South Africa


Meet Nick Linnell, one of the Zuma era’s Chancers-in-Chief

The mysterious Nick Linnell is appearing before the Zondo Commission — a virtually unknown individual who was nevertheless trusted enough to meet with former president Jacob Zuma and serve as consigliere to Dudu Myeni. But who is Linnell really?

“My Lords, then there is the shadowy figure of Mr Nick Linnell, a ‘Mr Fix It’ who in the late 1970s operated in the illegal racist white minority regime of Ian Smith in then Rhodesia…”

Those were the words of Labour peer Peter Hain, addressing the British Parliament in 2017.

That may have been the first and only occasion on which Nicholas Linnell was brought to the attention of the House of Lords, but in South Africa, his name had hit the headlines two years earlier.

It was Linnell who was announced by former Eskom chair Zola Tsotsi in 2015 as the man who would chair an independent inquiry into the power parastatal — despite the fact that Linnell was virtually unknown and appeared to have no evident expertise that would equip him for such a daunting and highly technical job.

It would also be Linnell’s task to implement the unexpected suspensions of four key Eskom executives at the time. Here Linnell was on firmer ground. Indeed, he was the perfect person for such a mission — because, as a Business Day editorial noted, he had done exactly the same thing at South African Airways at the behest of the same grande dame of State Capture, Dudu Myeni.

By 2015, Nick Linnell had carved out a lucrative niche role for himself. He would be called in by Myeni to whichever state institution she was helming at the time, in order to “coordinate an inquiry” into some manner of misdemeanour by executives. His role would expand to that of adviser, spokesperson, and quasilegal counsel.

But in reality, it seems, there was a simpler way of describing Linnell: as Dudu Myeni’s trusted hatchet man.

From Rhodesia to the stars

Nicholas Hugh Linnell was born in what was then Rhodesia in 1951. He attended the elite Prince Edward School in Harare and earned degrees in law and commerce at the University of Zimbabwe and the University of Cape Town.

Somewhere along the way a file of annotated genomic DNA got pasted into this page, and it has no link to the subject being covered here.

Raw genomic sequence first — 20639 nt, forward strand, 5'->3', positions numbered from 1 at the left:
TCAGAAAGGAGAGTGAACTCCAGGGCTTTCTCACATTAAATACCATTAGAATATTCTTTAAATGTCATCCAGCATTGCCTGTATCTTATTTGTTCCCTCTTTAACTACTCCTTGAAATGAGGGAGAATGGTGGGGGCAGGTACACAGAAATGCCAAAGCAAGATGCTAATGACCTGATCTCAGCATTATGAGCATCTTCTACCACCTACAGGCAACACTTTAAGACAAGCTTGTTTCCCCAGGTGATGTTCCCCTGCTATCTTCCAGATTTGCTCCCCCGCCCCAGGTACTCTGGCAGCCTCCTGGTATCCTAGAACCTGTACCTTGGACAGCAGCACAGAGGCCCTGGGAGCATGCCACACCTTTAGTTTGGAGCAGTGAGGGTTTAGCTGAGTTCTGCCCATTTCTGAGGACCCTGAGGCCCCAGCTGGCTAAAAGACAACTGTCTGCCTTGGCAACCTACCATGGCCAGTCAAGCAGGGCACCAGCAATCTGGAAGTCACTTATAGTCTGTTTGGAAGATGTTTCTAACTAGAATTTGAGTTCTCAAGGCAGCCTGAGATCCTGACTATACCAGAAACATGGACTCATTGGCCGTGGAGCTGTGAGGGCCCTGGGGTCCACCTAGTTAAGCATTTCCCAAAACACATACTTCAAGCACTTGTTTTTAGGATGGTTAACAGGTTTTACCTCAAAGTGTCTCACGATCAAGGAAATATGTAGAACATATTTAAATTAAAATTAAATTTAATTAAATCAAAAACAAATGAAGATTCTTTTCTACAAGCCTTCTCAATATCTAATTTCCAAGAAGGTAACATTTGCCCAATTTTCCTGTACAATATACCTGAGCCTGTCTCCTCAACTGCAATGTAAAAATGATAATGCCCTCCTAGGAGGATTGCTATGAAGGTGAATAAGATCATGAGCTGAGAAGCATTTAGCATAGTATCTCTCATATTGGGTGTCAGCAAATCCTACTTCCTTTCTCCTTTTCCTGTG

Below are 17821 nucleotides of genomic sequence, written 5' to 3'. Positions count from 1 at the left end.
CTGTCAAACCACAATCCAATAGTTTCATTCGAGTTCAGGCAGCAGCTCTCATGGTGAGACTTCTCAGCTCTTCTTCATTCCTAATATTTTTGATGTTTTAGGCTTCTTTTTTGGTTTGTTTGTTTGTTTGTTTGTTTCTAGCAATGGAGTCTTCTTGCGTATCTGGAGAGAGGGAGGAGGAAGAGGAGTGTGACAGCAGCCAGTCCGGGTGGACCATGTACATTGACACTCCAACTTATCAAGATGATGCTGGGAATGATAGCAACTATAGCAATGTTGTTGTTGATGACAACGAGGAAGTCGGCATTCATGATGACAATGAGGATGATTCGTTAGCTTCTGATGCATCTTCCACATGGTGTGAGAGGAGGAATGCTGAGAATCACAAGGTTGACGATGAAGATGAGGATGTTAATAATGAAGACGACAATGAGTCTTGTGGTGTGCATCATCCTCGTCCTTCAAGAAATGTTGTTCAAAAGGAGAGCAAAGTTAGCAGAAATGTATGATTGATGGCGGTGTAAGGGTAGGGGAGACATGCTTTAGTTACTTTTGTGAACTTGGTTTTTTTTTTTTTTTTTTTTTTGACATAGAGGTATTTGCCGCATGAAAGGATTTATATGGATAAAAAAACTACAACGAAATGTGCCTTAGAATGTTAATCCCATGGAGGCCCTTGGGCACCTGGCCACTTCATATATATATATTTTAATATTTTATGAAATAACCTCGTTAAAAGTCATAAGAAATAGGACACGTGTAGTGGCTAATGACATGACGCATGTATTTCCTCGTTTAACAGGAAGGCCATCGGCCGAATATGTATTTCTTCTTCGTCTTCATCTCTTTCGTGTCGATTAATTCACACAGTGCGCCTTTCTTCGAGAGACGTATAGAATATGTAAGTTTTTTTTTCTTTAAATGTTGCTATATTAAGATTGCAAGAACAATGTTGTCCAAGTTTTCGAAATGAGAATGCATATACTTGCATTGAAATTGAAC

Linnell practised as an attorney in Zimbabwe. What appears to be his LinkedIn profile also records that he served as a magistrate at the tail end of Ian Smith’s government. Thereafter came a stint in “corporate South Africa”, he told the Zondo Commission on Monday, before a recommendation from a colleague would intertwine his and Dudu Myeni’s fates.

It is only in 2011 that any record of Linnell in the South African news media can be found online. In that year he is mentioned as a “spokesperson and adviser” to Myeni while she was the CEO of the Umhlathuze Water Board in KwaZulu-Natal.

Asked by Judge Raymond Zondo how he came to take up this post, Linnell replied somewhat opaquely that he “took over an assignment from a colleague”.

He clearly did not take long to win Myeni’s favour. From Umhlathuze, she would take him with her to the heights of SAA. Not officially, it should be said: City Press reported in 2015 that nobody at SAA seemed certain what Linnell’s role actually was. But it earned him on average R167,000 a month, at a time when the airline’s fragile financial position was leading it to prepare to lay off 10% of its staff.

Although Linnell’s exact job description may have been unclear, it appears that he was kept busy. City Press reported that he was writing press statements and responding to media enquiries, despite the fact that SAA already had a dedicated and highly paid spokesman at the time. Linnell was also reported to be “reviewing forensic reports, legal opinions and affidavits, building case files and liaising with law firm ENSAfrica” — despite the fact that he had no standing as either a lawyer or an auditor, and SAA already had the legal services of ENSAfrica on retainer.

Lawyer or not?

The question of whether one is or is not a lawyer has not traditionally been regarded as an ontological head-scratcher. But for Linnell, matters have been rather more complicated.

Throughout the Zuma years, Linnell was repeatedly described as a “lawyer”. When Eskom chair Tsotsi announced the Eskom inquiry in 2015, it was widely reported that “lawyer Nick Linnell” had been selected to coordinate the investigation.